These days it is too easy to forget about the earliest residents in the lands we call home. So much of our lives revolve around the daily activities that we have disconnected ourselves from our history. That is what makes visits to places like the Museum Of Native American History so important. Finding a cultural center that focuses on the various cultures that inhabited the Americas is a welcome treat. We cleared our schedule to allow for time to investigate this FREE museum and we soon found ourselves facing the past in Bentonville, Arkansas.
We want to thank Visit Bentonville and M.O.N.A.H. for hosting our visit. Rest assured all opinions are our own.
Stepping Back in Time
After an exciting breakfast at a nearby airport, we were anxious to begin exploring the M.O.N.A.H. With Crystal’s Native American heritage, these types of attractions really hit home. We arrived at opening time but paused to allow for some outdoor photo opportunities, before heading indoors. When Crystal spotted the full-scale teepee, she saw a chance to replicate an image from a visit to a similar museum in Wichita, Kansas. Stepping through the front door, we were greeted by the remains of a huge mastodon. These relatives of elephants were a food source for Native Americans until around 10,000 years ago.
An Energized Leader
To help us get a lay of the land, Charlotte Buchanan-Yale, the museum director, took us on a walk through the exhibits. As she ran through the highlights of each of the galleries, her passion for her job became apparent. Clearly, she is one of the biggest cheerleaders for the M.O.N.A.H. and has dedicated lots of her energy to see it flourish. Charlotte explained how the museum started downtown but quickly outgrew its space. Its new home was opened in 2008 and offers more room for the extensive collection of artifacts. A substantial portion of the exhibits come from museum founder, David Bogle’s private collection. She added that these are mingled in with other pieces that have been donated or are on loan from other organizations.
Like most museums, there is a staggering number of displays. To help give a taste of our experience, I am only concentrating on a small portion. There is a lot to be gained from studying the artistic relics from other cultures. These often highlight the social and political temperature of the time period. The Mississippian Period (900A.D. – 1450 A.D.) would have found a wide range of settlements. Everything from small villages to large-scale civilizations would have dotted the landscape. Some of these would have approached 20,000 residents. Culturally, the groups that inhabited the Arkansas region were reaching a pinnacle of artistic pottery design. Examining these amazing creations is like facing the past with fresh eyes.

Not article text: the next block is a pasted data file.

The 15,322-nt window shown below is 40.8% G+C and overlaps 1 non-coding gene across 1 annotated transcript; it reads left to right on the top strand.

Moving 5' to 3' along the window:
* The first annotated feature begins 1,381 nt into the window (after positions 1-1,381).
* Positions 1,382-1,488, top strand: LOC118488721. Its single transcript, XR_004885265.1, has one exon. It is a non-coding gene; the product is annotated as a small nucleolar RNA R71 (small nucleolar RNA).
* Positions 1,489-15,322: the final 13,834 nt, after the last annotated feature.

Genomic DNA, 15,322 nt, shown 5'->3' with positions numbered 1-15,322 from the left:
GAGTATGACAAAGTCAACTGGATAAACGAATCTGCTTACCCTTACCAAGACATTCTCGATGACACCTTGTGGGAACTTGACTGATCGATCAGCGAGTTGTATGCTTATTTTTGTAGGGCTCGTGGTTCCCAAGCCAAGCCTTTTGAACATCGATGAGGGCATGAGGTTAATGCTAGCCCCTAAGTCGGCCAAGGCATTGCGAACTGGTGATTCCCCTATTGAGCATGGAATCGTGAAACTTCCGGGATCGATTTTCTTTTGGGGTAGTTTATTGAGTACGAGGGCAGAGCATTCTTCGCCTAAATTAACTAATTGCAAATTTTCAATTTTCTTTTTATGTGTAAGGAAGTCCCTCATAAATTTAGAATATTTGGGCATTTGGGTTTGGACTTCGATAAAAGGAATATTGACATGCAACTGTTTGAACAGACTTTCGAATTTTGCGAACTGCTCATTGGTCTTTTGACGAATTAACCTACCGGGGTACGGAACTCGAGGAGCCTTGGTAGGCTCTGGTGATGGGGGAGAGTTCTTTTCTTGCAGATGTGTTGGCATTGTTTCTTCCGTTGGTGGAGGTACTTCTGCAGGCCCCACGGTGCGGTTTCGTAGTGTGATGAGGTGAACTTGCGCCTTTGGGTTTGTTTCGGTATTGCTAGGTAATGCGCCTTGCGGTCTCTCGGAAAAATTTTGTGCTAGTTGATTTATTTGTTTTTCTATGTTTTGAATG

A Moment in Time
There were three main groups that inhabited the region during this time period. The Caddo, Quapaw, and Mississippians each had their distinct styles, which are reflected in the designs of their pottery. Unfortunately, this period ran up against the arrival of Europeans. Bringing with them diseases that were unfamiliar to the native people, the local tribes were quickly devastated. What remains are examples of some of the finest pottery to come out of this historic time in America’s past. It was interesting to see the number of steps required to produce these pieces that go beyond just being vessels. The Quapaw created many pieces for trade with the Europeans.
As more and more Europeans came to America, the items that they brought for trade expanded. They discovered that the Native Americans had been using beads, as decoration, for centuries. These were primarily made out of bone, shell, and stone. Europeans brought glass beads, which were highly prized by the natives. The smallest of these were called “seed beads” due to their diminutive size. With these, intricate patterns could be achieved, as can be seen in some of the artifacts on display at the M.O.N.A.H.
Facing the Past
We spent a considerable amount of time exploring the museum. The vast number of artifacts cover all of the time periods of known history in the Americas. It is important to note that the museum doesn’t stop at the people who inhabited the Arkansas region. We spotted displays with pieces from Mexico, Central, and South America, as well. It is interesting to compare the artistic designs of these various cultures. For us, pottery is a good way to examine each of their skill levels as they appear in their finished works. It puts in perspective the advancements that had been made by the native people over the centuries. To find yourself facing the past, you will just need to plan your own visit to the M.O.N.A.H.